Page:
PUBLIC ENEMY #1 … BROOKLYN’S MOST WANTED
Some people need to get a life and law makers need to get a clue. Can anyone imagine that a 6 year old girl and her parents is facing a $300 fine for drawing a picture on the sidewalk? You are looking at Park Slope Brooklyn’s public enemy #1. Six year old Natalie Shea in todays society of out of touch bureaucrats is considered graffiti scoff-law criminal.
Its to bad that these same bureaucrats that would pass such stupid rules could not try and protect 6 year old girls against sex offenders instead of worrying about criminals privacy.
THE FACE OF BROOKLYN GRAFFITI VANDALISM
Six-year-old Natalie Shea got a threatening letter from the city demanding the removal of “graffiti” she drew with chalk — with chalk!— on her front step. Here, Shea shows her defiance to the warning letter by creating a new work with the supposedly illegal medium.
There is just one problem with trying to charge a six year old with such a crime. Would someone like to tell us what the six year olds intent was? Who knew a 6 year old was even capable of intent.
“According the New York penal law, graffiti is the etching, painting, covering, drawing or otherwise placing of a mark upon public or private property with intent to damage such property,” said an NYPD spokesman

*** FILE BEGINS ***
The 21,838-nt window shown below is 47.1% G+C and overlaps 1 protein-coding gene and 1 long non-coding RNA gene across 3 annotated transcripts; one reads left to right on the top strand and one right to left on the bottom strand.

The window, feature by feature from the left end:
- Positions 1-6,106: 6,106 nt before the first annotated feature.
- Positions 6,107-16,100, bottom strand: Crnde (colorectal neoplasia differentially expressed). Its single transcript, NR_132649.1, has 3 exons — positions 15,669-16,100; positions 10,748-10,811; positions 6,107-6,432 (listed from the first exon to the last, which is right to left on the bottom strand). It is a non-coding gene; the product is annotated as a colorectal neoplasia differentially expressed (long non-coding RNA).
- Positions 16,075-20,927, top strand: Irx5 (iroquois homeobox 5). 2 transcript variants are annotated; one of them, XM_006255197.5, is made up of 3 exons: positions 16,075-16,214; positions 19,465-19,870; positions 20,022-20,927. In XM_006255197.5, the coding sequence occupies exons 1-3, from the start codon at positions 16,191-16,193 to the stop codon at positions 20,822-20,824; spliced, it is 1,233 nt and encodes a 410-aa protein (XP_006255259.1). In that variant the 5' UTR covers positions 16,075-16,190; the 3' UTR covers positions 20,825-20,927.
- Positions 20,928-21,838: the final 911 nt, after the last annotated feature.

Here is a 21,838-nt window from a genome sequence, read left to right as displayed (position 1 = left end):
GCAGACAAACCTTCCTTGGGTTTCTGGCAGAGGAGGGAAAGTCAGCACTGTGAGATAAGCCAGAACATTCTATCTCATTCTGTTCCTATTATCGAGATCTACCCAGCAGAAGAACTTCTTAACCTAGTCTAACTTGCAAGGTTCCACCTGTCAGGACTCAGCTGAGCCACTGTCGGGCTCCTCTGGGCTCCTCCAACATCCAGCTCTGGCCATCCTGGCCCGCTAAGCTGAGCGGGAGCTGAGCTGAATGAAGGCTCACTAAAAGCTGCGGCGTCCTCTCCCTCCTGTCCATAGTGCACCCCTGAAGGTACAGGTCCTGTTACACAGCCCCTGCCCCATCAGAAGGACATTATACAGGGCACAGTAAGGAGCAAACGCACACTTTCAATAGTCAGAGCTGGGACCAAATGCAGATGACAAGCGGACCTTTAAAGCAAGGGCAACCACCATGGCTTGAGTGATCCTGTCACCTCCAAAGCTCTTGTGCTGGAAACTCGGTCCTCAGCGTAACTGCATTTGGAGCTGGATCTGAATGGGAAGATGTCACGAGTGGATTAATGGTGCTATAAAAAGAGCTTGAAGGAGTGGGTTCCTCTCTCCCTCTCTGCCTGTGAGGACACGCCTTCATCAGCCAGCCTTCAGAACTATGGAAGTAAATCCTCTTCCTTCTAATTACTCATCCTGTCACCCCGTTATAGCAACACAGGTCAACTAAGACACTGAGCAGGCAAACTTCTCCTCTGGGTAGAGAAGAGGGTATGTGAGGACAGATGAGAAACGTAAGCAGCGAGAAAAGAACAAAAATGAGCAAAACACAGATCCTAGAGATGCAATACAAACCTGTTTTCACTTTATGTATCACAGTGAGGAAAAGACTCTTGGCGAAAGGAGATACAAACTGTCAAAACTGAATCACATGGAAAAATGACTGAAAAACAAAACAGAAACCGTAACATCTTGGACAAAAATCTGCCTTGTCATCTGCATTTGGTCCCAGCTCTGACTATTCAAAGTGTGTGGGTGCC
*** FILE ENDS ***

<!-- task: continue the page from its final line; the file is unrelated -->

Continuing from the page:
Could there be more absurdity in the world?
A 6-year-old Park Slope girl is facing a $300 fine from the city for doing what city kids have been doing for decades: drawing a pretty picture with common sidewalk chalk.
Obviously not all of Natalie Shea’s 10th Street neighbors thought her blue chalk splotch was her best work — a neighbor called 311 to report the “graffiti,” and the Department of Sanitation quickly sent a standard letter to Natalie’s mom, Jen Pepperman.
Can somebody stop these bureaucrats before they Kafka again?
“PLEASE REMOVE THE GRAFFITI FROM YOUR PROPERTY,” the Sanitation Department warning letter read. “FAILURE TO COMPLY … MAY RESULT IN ENFORCEMENT ACTION AGAINST YOU.”
Who knew Park Slope Brooklyn was so hard up for cash?
Since when is a kid’s chalk drawing “graffiti”? Since the City Council passed local law 111 in 2005, which defined “graffiti” as “any letter, word, name, number, symbol, slogan, message, drawing, picture, writing … that is drawn, painted, chiseled, scratched, or etched on a commercial building or residential building.”
In other words, Natalie Shea is not an artistic little girl, but a graffiti scofflaw? (The Brooklyn Paper Via Drudge)
FYI … This is Graffiti